Please Wait. Searching ...
|Case Number:||Election Petition 2 of 2013|
|Parties:||Jacinta Wanjala Mwatela v I.E.B.C, County Returning Officer (Taita/Taveta), Secretary I.E.B.C & Johnson Mtuta Mruttu|
|Date Delivered:||22 Aug 2013|
|Court:||High Court at Mombasa|
|Judge(s):||Maureen Akinyi Odero|
|Citation:||Jacinta Wanjala Mwatela v I.E.B.C. & 3 others  eKLR|
|Advocates:||Mr. Kithi for the Petitioner Mr. Kemboi for the Respondent|
|Filing Date:||05 Apr 2013|
|Advocates:||Mr. Kithi for the Petitioner Mr. Kemboi for the Respondent|
|History Docket No:||none|
Election Law-election petition-striking out of election petition- whether the time for the filing of an election petition starts to run after announcement of results or upon gazettement of results-Elections Act section 76(1)(a) -Constitution of Kenya, 2010 article 87(2)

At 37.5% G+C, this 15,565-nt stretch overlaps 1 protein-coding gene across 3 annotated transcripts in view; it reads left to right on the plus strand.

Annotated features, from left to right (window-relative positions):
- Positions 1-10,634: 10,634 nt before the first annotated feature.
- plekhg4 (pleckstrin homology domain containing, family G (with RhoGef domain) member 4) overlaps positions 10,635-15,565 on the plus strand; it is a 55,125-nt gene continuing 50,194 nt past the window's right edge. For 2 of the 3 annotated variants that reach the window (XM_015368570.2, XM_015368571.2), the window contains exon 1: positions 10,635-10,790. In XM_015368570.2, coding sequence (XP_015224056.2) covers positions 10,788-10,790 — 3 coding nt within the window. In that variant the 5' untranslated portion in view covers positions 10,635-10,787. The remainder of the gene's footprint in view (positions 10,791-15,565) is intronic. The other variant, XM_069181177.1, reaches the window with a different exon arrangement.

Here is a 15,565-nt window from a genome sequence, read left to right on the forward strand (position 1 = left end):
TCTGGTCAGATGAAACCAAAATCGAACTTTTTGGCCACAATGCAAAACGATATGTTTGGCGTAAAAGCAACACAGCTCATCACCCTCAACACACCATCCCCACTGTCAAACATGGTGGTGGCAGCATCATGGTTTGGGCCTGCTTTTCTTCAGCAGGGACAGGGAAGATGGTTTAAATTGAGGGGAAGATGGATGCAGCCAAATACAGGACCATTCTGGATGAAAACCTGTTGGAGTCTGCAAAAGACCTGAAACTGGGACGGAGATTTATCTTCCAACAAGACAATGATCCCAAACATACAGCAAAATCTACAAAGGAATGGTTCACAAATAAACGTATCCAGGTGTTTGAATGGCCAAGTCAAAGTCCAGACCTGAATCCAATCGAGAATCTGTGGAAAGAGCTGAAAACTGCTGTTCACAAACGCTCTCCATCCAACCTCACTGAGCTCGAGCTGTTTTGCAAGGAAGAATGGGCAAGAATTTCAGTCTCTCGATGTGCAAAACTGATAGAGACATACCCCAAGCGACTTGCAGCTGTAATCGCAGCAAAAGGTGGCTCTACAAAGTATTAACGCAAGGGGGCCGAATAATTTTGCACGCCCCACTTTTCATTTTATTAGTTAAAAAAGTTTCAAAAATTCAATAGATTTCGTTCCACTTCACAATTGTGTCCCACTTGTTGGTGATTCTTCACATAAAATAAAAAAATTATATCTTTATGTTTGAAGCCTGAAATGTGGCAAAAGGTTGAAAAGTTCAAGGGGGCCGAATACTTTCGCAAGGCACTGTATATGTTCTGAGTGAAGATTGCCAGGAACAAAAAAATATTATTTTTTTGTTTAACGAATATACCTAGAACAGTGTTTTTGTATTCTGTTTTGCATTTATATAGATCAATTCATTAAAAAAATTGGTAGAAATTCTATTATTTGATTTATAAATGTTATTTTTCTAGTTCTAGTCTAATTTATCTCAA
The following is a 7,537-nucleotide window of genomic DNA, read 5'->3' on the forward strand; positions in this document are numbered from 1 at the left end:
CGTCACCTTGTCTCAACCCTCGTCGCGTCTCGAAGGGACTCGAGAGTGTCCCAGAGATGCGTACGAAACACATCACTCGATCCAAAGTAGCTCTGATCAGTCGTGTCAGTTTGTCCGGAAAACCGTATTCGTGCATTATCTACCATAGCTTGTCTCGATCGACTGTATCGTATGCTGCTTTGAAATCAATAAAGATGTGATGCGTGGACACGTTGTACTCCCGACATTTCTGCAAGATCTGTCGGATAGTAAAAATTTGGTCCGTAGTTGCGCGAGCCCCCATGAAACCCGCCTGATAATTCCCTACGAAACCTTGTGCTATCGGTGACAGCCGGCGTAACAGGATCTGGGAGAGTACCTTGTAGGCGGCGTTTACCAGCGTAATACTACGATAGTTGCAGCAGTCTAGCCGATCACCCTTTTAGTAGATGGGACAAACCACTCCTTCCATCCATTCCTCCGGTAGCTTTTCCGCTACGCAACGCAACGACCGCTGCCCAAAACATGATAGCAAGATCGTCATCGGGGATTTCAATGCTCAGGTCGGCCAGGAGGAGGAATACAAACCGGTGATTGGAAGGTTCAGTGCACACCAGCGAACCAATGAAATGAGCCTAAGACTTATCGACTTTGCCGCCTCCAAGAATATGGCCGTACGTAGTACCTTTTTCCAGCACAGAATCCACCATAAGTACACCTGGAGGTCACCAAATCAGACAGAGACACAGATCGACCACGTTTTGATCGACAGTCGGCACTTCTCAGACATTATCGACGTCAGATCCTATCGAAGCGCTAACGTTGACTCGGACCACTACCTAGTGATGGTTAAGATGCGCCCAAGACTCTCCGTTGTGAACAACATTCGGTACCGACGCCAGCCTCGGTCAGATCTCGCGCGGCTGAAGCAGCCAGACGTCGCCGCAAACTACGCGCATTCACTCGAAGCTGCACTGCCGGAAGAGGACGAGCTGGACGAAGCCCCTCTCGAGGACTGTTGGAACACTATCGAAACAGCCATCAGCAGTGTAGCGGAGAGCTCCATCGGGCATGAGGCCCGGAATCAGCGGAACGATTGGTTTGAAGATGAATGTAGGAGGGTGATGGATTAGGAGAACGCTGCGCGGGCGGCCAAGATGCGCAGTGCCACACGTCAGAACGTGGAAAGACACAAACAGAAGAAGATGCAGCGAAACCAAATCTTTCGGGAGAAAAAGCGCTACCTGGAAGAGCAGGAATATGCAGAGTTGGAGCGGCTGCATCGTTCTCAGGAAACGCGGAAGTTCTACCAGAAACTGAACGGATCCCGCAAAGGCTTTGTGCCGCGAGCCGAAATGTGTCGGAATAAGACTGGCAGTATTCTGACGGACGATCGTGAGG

|History Advocates:||Both Parties Represented|
|History County:||Taita Taveta|
|Case Outcome:||Application dismissed|
|Disclaimer:||The information contained in the above segment is not part of the judicial opinion delivered by the Court. The metadata has been prepared by Kenya Law as a guide in understanding the subject of the judicial opinion. Kenya Law makes no warranties as to the comprehensiveness or accuracy of the information|
REPUBLIC OF KENYA
IN THE HIGH COURT OF KENYA
ELECTION PETITION NO. 2 OF 2013
JACINTA WANJALA MWATELA……………………..…..PETITIONER
2. THE COUNTY RETURNING OFFICER (TAITA/TAVETA)
3. THE SECRETARY I.E.B.C
4. JOHNSON MTUTA MRUTTU…………………......RESPONDENTS
Before this court is the notice of motion application dated 20th Mary, 2013 filed by the 4th respondent seeking the following orders.